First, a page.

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Date:   Fri, 8 Feb 2019 08:42:56 -0700
From:   Jason Gunthorpe <jgg@...pe.ca>
To:     Dan Williams <dan.j.williams@...el.com>
Cc:     Dave Chinner <david@...morbit.com>,
        Doug Ledford <dledford@...hat.com>,
        Christopher Lameter <cl@...ux.com>,
        Matthew Wilcox <willy@...radead.org>, Jan Kara <jack@...e.cz>,
        Ira Weiny <ira.weiny@...el.com>,
        lsf-pc@...ts.linux-foundation.org,
        linux-rdma <linux-rdma@...r.kernel.org>,
        Linux MM <linux-mm@...ck.org>,
        Linux Kernel Mailing List <linux-kernel@...r.kernel.org>,
        John Hubbard <jhubbard@...dia.com>,
        Jerome Glisse <jglisse@...hat.com>,
        Michal Hocko <mhocko@...nel.org>
Subject: Re: [LSF/MM TOPIC] Discuss least bad options for resolving
 longterm-GUP usage by RDMA

On Thu, Feb 07, 2019 at 11:20:37PM -0800, Dan Williams wrote:
> On Thu, Feb 7, 2019 at 9:19 PM Jason Gunthorpe <jgg@...pe.ca> wrote:
> >
> > On Thu, Feb 07, 2019 at 03:54:58PM -0800, Dan Williams wrote:
> >
> > > > The only production worthy way is to have the FS be a partner in
> > > > making this work without requiring revoke, so the critical RDMA
> > > > traffic can operate safely.
> > >
> > > ...belies a path forward. Just swap out "FS be a partner" with "system
> > > administrator be a partner". In other words, If the RDMA stack can't
> > > tolerate an MR being disabled then the administrator needs to actively
> > > disable the paths that would trigger it. Turn off reflink, don't
> > > truncate, avoid any future FS feature that might generate unwanted
> > > lease breaks.
> >
> > This is what I suggested already, except with explicit kernel aid, not
> > left as some gordian riddle for the administrator to unravel.
> 
> It's a riddle either way. "Why is my truncate failing?"

At least that riddle errs on the side of system safety and will not be
hit anyhow. Doug is right, we already allow ftruncate to fail with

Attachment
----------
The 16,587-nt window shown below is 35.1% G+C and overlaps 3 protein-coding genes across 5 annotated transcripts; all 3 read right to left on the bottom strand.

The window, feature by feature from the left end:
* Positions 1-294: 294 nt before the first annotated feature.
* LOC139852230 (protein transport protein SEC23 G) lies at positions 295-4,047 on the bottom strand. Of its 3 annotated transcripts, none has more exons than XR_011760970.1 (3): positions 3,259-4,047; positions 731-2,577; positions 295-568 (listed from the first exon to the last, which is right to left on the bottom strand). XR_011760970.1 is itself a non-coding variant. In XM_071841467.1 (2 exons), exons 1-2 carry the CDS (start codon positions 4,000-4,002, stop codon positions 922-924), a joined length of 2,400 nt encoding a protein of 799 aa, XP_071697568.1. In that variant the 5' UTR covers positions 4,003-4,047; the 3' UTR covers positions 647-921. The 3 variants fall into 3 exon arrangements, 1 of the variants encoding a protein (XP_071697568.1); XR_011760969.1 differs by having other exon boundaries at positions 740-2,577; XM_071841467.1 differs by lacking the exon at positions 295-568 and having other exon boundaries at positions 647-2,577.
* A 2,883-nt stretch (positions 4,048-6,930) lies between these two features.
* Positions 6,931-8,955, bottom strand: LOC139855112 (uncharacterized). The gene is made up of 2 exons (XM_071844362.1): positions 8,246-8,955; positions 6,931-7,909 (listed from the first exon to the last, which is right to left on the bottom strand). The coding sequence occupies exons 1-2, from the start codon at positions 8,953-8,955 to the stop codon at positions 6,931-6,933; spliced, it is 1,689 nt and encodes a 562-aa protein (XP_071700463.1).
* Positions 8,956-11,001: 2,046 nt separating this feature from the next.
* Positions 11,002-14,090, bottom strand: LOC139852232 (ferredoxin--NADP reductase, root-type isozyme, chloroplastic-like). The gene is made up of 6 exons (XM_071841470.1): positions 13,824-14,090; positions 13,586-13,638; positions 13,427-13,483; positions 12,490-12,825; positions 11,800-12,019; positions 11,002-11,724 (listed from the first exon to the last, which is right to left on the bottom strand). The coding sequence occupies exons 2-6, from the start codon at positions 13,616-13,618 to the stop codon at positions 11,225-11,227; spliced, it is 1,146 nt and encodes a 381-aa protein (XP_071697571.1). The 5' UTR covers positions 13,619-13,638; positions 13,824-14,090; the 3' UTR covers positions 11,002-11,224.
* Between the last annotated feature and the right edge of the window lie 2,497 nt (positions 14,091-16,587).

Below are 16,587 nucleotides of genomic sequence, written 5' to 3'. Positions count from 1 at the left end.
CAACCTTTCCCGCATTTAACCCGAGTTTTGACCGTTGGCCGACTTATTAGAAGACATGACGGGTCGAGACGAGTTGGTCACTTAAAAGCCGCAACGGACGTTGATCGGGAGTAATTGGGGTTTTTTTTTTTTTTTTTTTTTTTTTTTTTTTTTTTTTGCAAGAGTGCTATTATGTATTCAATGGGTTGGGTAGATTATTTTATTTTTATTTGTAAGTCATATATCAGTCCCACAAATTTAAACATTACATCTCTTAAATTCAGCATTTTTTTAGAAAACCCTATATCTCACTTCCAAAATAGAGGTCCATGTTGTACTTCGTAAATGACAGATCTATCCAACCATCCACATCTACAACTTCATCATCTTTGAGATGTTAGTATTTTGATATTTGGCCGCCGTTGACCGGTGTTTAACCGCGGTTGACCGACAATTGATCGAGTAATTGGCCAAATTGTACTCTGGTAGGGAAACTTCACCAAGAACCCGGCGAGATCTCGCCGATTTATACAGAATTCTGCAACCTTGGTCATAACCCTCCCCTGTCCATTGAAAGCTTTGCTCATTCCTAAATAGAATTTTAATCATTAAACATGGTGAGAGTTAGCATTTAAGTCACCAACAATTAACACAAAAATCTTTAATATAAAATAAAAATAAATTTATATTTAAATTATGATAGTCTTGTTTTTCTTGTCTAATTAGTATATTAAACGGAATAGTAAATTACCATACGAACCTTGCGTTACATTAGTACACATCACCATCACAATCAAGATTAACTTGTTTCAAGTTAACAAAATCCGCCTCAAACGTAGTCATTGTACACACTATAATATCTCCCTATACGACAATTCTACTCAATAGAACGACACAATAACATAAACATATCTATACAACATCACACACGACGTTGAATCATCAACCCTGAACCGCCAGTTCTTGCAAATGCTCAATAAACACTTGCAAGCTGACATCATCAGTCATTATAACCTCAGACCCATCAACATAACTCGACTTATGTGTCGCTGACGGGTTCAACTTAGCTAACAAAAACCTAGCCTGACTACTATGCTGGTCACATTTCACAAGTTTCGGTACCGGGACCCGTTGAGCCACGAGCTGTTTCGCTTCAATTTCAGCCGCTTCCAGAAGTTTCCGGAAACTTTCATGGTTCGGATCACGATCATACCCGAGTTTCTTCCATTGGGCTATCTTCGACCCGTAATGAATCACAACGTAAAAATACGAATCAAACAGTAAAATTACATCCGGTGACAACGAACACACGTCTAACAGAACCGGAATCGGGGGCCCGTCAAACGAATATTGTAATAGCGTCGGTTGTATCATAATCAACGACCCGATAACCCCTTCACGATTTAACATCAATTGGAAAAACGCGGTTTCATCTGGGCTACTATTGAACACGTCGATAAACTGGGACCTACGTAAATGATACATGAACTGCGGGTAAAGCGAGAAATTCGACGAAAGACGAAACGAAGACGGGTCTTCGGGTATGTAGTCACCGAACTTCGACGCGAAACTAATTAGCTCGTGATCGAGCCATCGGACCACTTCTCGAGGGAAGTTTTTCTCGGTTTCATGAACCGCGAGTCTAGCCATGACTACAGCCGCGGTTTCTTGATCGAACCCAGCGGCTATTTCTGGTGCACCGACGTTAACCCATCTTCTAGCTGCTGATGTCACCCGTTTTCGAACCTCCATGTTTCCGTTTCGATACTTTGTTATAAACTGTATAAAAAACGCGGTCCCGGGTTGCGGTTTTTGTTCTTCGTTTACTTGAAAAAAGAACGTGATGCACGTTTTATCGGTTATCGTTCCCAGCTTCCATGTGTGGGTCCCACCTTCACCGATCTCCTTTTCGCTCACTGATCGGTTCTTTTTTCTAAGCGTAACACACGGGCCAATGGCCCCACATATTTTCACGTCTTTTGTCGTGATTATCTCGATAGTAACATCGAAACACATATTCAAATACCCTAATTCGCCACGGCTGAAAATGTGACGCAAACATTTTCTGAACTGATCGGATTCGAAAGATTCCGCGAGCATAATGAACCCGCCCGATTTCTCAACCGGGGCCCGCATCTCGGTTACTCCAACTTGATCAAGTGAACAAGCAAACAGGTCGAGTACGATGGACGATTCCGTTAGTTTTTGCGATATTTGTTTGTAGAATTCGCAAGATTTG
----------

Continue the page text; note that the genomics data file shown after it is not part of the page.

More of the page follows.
PROT_EXEC maps (ETXTBUSY) so this isn't even abnormal.

Or do as CL says and succeed the ftruncate but nothing happens (the
continuous write philosophy)

> > You already said it is too hard for expert FS developers to maintain a
> > mode switch
> 
> I do disagree with a truncate behavior switch, but reflink already has
> a mkfs switch so it's obviously possible for any future feature that
> might run afoul of the RDMA restrictions to have fs-feature control.

More precedent that this is the right path..

> > It makes much more sense for the admin to flip some kind of bit and
> > the FS guarentees the safety that you are asking the admin to create.
> 
> Flipping the bit changes the ABI contract in backwards incompatible
> ways. I'm saying go the other way, audit the configuration for legacy
> RDMA safety.

We have precedent for this too. Lots of FSs don't support hole punch,
reflink or in some rare cases ftruncate. It is not exactly new ground.
 
> > > In any event, this lets end users pick their filesystem
> > > (modulo RDMA incompatible features), provides an enumeration of
> > > lease break sources in the kernel, and opens up FS-DAX to a wider
> > > array of RDMA adapters. In general this is what Linux has
> > > historically done, give end users technology freedom.
> >
> > I think this is not the Linux model. The kernel should not allow
> > unpriv user space to do an operation that could be unsafe.
> 
> There's permission to block unprivileged writes/truncates to a file,
> otherwise I'm missing what hole is being opened? That said, the horse
> already left the barn. Linux has already shipped in the page-cache
> case "punch hole in the middle of a MR succeeds and leaves the state
> of the file relative to ongoing RDMA inconsistent". Now that we know
> about the bug the question is how do we do better than the current
> status quo of taking all of the functionality away.

I've always felt this is a bug in RDMA - but we have no path to fix
it. The best I can say is that it doesn't cause any security or
corruption problem today.

> > I continue to think this is is the best idea that has come up - but
> > only if the filesystem is involved and expressly tells the kernel
> > layers that this combination of DAX & filesystem is safe.
> 
> I think we're getting into "need to discuss at LSF/MM territory",
> because the concept of "DAX safety", or even DAX as an explicit FS
> capability has been a point of contention since day one. We're trying
> change DAX to be defined by mmap API flags like MAP_SYNC and maybe
> MAP_DIRECT in the future.
> 
> For example, if the MR was not established to a MAP_SYNC vma then the
> kernel should be free to indirect the RDMA through the page-cache like
> the typical non-DAX case. DAX as a global setting is too coarse.

Whatever this flag is would be is linked to the mmap, and maybe you
could make it a per-file flag instead of some mount option, I don't
know. Kind of up to the FS.

I'm just advocating for the idea that the FS itself can reject/deny the
longterm pin request based on its internal status.  If the FS meets
the defined contract then it can allow long term to proceed. Otherwise
it fails.

I feel this is what people actually want here, and is a far more
maintainable overall system than some sketchy lease revoke SIGKILL.

Jason

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